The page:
Driven by technologically advanced systems, sensitive building placement and site orientation, this LEED Silver rated house tracks the sun as it stretches away from its own shadow. Private spaces fill narrow bars, extending into the landscape and away from a double height, public volume created to satisfy the requests of the clients’ young and expanding family. These bands of rooms allow natural light to be captured, easy cross ventilation and maximized solar access. Provision for Photovoltaic panels and perforated aluminum screens work in concert to provide shading and generate energy to each of these bars.
The clients and design team envisioned the house to be a special place that would serve as a model of environmental sensitivity. Atop the thermo-plastic roofing membrane, a system of solar thermal and photovoltaic horizontal panels harness energy to supply hot water and electricity. As these panels wrap vertically, they become perforated aluminum shading screens that lessen the cooling needs of the building. Geothermal trenches capture the Earth’s energy to meet heating and cooling requirements. Low maintenance and long-lasting materials including Western Red cedar, FSC ipe, zinc siding, Norman brick and aluminum-clad windows complete the exterior. Rainwater cisterns sustain the drought tolerant indigenous landscape. Not only did this home obtain a LEED silver rating, but it has also been certified by Energy Star and Indoor Air Plus.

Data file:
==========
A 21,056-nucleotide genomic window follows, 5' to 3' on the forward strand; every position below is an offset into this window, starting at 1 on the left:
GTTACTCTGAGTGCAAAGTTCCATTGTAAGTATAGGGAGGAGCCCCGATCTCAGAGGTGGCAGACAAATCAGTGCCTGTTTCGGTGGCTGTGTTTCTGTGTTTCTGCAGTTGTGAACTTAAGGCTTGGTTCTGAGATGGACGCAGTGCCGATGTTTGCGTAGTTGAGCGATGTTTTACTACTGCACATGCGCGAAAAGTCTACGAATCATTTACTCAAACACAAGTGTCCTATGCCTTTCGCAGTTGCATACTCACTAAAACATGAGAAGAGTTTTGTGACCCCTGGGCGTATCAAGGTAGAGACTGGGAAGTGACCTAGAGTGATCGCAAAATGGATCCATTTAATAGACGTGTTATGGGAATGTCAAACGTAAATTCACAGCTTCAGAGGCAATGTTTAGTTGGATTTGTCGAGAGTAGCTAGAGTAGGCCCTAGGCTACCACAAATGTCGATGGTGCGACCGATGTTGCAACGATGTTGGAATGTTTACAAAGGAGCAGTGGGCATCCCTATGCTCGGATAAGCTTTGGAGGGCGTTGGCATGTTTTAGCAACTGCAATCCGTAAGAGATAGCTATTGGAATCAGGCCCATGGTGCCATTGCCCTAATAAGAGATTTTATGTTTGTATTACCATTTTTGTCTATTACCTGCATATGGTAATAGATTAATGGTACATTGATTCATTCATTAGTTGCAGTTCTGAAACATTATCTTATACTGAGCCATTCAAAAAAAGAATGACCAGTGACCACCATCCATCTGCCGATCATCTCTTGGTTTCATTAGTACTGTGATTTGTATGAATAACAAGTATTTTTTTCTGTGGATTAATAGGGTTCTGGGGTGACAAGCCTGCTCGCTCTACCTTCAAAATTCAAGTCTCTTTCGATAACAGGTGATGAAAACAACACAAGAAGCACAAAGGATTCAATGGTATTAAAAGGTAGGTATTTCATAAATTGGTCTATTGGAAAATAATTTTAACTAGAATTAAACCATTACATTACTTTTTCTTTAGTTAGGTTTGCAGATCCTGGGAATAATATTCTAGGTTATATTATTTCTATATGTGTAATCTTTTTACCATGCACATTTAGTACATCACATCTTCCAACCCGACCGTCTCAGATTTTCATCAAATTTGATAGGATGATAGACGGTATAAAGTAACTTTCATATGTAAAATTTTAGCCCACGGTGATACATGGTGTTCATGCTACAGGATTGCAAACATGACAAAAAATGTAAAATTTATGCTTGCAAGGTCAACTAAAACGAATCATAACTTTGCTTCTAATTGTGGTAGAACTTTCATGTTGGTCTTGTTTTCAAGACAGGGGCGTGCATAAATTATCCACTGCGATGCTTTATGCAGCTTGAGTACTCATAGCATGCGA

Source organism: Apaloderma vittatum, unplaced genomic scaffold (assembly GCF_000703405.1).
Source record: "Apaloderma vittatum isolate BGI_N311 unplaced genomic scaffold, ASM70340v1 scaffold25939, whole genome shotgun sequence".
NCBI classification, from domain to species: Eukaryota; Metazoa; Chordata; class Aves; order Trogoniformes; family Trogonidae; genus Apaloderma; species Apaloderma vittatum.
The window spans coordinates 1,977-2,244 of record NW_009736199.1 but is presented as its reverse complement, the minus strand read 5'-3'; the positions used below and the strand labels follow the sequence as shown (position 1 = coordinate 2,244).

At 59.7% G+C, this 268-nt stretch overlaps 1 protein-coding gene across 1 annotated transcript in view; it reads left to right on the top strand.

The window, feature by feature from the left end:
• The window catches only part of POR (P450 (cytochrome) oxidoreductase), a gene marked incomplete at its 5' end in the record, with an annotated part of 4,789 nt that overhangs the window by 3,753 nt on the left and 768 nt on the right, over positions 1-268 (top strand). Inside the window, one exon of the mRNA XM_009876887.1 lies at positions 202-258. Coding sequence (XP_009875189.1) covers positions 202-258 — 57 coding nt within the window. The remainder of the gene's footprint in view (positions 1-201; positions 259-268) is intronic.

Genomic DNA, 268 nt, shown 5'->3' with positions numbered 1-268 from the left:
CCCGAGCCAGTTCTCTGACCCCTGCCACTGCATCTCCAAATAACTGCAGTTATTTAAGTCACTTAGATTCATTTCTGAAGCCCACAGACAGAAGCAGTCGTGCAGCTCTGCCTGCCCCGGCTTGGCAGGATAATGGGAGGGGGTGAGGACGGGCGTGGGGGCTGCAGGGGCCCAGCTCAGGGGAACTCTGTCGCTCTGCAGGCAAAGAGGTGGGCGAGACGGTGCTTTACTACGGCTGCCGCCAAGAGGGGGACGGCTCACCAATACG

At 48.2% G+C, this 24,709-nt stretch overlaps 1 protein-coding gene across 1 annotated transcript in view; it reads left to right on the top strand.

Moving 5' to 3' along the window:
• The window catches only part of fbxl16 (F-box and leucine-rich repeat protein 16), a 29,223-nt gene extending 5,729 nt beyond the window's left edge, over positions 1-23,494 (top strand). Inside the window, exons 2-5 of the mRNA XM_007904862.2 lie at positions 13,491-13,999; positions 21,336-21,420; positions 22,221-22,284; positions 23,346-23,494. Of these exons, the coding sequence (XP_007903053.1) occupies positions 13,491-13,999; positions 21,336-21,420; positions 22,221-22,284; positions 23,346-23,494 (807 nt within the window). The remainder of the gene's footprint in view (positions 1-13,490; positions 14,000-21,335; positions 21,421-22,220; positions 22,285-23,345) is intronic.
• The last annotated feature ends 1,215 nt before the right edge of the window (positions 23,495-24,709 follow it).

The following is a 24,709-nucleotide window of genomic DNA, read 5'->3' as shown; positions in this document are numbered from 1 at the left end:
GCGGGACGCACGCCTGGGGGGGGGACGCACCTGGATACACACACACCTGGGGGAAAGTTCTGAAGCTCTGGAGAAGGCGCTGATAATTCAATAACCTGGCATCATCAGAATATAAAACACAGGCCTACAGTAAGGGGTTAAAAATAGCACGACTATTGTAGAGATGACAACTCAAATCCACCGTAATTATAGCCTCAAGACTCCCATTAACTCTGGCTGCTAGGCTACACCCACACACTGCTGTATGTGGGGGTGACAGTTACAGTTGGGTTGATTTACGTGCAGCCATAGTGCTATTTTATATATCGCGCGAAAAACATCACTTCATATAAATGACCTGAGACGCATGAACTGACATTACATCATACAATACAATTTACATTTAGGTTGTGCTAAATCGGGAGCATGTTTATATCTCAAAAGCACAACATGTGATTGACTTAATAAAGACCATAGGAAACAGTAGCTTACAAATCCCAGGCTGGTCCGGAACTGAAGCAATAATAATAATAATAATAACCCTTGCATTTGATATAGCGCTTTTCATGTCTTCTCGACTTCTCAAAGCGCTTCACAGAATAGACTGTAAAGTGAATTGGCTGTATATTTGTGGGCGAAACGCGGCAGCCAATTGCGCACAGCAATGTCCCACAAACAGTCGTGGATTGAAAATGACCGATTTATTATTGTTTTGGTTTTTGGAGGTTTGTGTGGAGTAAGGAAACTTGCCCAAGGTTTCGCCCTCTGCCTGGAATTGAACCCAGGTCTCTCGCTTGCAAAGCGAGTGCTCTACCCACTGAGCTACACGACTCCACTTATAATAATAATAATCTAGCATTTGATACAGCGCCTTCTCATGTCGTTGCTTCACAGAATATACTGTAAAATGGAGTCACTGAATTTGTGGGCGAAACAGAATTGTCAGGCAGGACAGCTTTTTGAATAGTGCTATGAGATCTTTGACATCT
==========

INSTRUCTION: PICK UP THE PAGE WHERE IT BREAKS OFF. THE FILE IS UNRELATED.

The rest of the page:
architect: katherine hogan architects
construction: katherine hogan architects
location: Greenville, North Carolina
photography: Todd Lanning/Gravitation Studios, katherine hogan architects